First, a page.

The president put politics and ideology ahead of preserving hard-won gains in the region.
by Victor Davis Hanson // National Review Online
In his first term, Barack Obama all but declared victory in America’s Middle East struggles.
As he precipitously pulled out all U.S. peacekeepers from Iraq, the president had his own “Mission Accomplished” moment when declaring the country “stable,” “self-reliant,” and an “extraordinary achievement.”
Those claims echoed Vice President Joe Biden’s earlier boast that Iraq somehow would prove Obama’s “greatest achievement.”
After the death of Osama bin Laden, and during Obama’s reelection campaign, the president also proclaimed that al-Qaeda was a spent force and “on the run.”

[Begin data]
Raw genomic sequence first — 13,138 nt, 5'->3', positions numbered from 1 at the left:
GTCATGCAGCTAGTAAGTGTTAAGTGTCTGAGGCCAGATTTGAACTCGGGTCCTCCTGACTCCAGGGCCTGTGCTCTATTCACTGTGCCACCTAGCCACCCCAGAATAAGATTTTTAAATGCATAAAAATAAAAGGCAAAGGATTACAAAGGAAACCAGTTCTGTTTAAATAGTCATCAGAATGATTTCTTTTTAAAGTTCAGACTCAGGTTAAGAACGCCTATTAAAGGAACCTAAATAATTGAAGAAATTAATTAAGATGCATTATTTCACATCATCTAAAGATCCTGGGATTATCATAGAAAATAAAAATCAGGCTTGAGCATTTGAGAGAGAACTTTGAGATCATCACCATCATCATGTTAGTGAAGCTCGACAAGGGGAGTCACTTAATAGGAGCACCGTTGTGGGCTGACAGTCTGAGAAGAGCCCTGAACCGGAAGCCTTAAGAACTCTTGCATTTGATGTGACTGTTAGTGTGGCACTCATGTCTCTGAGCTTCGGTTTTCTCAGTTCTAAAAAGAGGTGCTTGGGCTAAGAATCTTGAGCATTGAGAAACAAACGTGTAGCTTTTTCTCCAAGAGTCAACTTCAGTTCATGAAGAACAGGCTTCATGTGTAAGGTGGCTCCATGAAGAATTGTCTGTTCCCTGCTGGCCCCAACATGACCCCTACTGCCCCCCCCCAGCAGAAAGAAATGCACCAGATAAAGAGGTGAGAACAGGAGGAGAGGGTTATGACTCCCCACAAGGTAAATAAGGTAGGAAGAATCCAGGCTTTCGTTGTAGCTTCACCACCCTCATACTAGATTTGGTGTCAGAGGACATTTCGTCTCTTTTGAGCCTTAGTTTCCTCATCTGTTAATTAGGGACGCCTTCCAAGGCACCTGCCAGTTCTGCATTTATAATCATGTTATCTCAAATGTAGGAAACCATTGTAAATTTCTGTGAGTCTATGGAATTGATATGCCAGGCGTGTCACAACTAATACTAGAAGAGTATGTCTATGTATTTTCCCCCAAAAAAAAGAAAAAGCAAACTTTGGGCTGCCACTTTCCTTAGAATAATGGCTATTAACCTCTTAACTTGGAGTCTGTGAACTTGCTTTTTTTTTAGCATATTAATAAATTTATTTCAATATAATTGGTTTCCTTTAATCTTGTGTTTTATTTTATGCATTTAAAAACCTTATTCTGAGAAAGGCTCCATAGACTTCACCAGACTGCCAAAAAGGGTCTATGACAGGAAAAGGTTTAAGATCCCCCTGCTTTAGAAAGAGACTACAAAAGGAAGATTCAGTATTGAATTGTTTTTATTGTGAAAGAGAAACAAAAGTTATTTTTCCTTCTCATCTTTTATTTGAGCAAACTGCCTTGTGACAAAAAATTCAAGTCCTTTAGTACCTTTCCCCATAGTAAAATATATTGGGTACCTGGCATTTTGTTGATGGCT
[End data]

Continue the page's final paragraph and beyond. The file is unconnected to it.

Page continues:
But what exactly was the new Obama strategy that supposedly had all but achieved a victory in the larger War on Terror amid Middle East hostility?
Fuzzy euphemisms replaced supposedly hurtful terms such as “terrorism,” “jihadist,” and “Islamist.” The administration gave well-meaning speeches exaggerating Islamic achievement while citing past American culpability.
We tilted toward Turkey and the Palestinians while sternly lecturing Israel. Military victory was caricatured as an obsolete concept. Leading from behind was a clever substitute.
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